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Cervical Spine Anomalies in Children

This page was last updated on April 8th, 2024



Douglas Brockmeyer, M.D.

Section Editors

Douglas Brockmeyer, M.D.

Dominic Thompson, M.D.

Editor in Chief

Rick Abbott, M.D.


Children with nontraumatic cervical spine abnormalities constitute a diverse and challenging group of patients.  The underlying anatomy and pathology for each condition and knowledge of who may or may not benefit from a surgical procedure must be understood.  This chapter contains both general information about cervical spine anomalies and brief outlines to assist in managing specific conditions.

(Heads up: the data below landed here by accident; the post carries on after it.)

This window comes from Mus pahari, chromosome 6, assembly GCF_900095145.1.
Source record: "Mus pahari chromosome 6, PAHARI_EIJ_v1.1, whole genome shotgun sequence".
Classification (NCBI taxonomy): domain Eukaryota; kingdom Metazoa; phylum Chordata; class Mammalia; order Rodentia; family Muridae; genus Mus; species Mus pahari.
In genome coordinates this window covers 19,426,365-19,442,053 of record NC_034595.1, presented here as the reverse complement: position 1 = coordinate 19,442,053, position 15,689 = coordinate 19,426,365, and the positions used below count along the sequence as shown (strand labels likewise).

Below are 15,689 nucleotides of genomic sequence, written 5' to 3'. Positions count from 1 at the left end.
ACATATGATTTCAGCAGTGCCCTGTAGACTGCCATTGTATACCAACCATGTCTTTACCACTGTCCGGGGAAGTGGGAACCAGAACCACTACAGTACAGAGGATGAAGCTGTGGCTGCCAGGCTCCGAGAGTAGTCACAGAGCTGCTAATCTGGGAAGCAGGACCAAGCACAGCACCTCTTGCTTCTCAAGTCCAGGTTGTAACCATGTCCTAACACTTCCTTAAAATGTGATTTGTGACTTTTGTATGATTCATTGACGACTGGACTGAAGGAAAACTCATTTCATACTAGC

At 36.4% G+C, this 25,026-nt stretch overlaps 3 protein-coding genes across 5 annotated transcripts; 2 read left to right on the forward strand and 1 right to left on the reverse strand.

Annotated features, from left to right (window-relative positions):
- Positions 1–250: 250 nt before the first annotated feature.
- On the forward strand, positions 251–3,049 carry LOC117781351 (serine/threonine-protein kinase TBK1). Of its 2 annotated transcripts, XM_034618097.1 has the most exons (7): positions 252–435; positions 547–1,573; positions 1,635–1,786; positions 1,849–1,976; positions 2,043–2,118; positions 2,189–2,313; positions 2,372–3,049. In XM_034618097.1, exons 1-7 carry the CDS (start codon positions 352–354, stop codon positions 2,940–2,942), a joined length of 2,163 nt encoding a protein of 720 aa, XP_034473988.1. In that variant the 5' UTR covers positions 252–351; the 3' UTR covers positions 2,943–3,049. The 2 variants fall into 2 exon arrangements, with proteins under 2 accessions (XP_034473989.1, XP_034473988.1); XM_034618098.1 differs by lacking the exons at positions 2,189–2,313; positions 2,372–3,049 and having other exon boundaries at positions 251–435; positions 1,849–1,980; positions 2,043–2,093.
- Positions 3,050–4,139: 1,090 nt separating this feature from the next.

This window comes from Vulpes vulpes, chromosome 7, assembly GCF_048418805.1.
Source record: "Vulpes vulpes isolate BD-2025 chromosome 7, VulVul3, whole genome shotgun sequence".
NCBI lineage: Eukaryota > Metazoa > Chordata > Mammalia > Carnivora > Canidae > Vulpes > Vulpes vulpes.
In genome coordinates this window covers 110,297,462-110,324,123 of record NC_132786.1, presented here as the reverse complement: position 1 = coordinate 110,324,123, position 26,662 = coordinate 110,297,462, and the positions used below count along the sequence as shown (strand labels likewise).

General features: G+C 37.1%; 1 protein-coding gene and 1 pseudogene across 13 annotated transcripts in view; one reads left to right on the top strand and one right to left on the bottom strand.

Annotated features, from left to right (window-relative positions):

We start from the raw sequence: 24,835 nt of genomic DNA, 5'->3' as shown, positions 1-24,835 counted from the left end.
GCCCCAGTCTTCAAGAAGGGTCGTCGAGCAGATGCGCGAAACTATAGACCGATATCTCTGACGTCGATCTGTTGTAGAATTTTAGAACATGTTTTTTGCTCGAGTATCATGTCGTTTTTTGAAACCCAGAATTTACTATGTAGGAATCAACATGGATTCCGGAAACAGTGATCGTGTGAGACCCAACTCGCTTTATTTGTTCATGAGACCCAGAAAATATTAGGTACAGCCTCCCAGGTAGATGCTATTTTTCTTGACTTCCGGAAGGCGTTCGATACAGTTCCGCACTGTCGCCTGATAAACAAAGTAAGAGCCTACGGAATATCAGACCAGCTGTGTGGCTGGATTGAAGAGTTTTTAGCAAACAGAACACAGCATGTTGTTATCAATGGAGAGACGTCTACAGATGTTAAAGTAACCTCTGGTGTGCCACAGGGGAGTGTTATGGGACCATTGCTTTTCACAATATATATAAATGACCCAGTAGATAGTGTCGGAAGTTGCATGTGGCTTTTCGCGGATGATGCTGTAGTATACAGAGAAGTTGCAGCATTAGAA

Key Points

  • May be responsible for any instability or injury: Congenital anomalies of the cervical spine may be the underlying cause of spinal instability and/or neurological injury in many patients. Careful patient assessment and knowledge of the condition’s natural history is required to determine which patients need operative intervention.
  • Use of halos rarely needed: Advances in spinal instrumentation have allowed most patients with unstable spines to be treated with internal fixation without external halo orthoses.
  • Knowledge about grafts and other biologics important: Appropriate use of bone graft material and biologics, along with knowledge of their individual properties, is important for success.
  • Uniform goal of structural integrity for all treatments: The ultimate goal in managing congenital cervical anomalies is to provide structural support for the spinal column while protecting the neural elements from injury. Achieving this goal with minimal complications and/or morbidity is a significant challenge in the management of these conditions.